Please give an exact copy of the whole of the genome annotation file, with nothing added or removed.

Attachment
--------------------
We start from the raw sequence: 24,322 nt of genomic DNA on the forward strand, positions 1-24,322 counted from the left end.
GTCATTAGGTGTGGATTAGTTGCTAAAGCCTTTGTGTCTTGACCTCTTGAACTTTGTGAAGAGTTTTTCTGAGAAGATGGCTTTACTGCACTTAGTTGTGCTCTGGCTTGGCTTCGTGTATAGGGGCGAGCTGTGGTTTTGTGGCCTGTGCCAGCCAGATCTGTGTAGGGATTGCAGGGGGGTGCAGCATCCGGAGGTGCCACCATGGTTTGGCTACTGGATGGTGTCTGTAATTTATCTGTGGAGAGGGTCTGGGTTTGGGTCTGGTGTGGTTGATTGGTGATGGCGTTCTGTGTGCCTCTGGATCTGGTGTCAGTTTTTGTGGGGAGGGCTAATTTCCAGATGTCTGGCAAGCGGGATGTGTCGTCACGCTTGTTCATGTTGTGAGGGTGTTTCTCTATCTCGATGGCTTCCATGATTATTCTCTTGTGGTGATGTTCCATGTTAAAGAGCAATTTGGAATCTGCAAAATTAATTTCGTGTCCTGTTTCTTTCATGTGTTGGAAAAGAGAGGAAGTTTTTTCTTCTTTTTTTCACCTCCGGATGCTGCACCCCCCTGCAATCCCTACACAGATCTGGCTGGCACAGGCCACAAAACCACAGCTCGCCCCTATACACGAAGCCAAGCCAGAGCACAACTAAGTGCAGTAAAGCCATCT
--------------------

We start from the raw sequence: 24,322 nt of genomic DNA on the forward strand, positions 1-24,322 counted from the left end.
GTCATTAGGTGTGGATTAGTTGCTAAAGCCTTTGTGTCTTGACCTCTTGAACTTTGTGAAGAGTTTTTCTGAGAAGATGGCTTTACTGCACTTAGTTGTGCTCTGGCTTGGCTTCGTGTATAGGGGCGAGCTGTGGTTTTGTGGCCTGTGCCAGCCAGATCTGTGTAGGGATTGCAGGGGGGTGCAGCATCCGGAGGTGCCACCATGGTTTGGCTACTGGATGGTGTCTGTAATTTATCTGTGGAGAGGGTCTGGGTTTGGGTCTGGTGTGGTTGATTGGTGATGGCGTTCTGTGTGCCTCTGGATCTGGTGTCAGTTTTTGTGGGGAGGGCTAATTTCCAGATGTCTGGCAAGCGGGATGTGTCGTCACGCTTGTTCATGTTGTGAGGGTGTTTCTCTATCTCGATGGCTTCCATGATTATTCTCTTGTGGTGATGTTCCATGTTAAAGAGCAATTTGGAATCTGCAAAATTAATTTCGTGTCCTGTTTCTTTCATGTGTTGGAAAAGAGAGGAAGTTTTTTCTTCTTTTTTTCACCTCCGGATGCTGCACCCCCCTGCAATCCCTACACAGATCTGGCTGGCACAGGCCACAAAACCACAGCTCGCCCCTATACACGAAGCCAAGCCAGAGCACAACTAAGTGCAGTAAAGCCATCT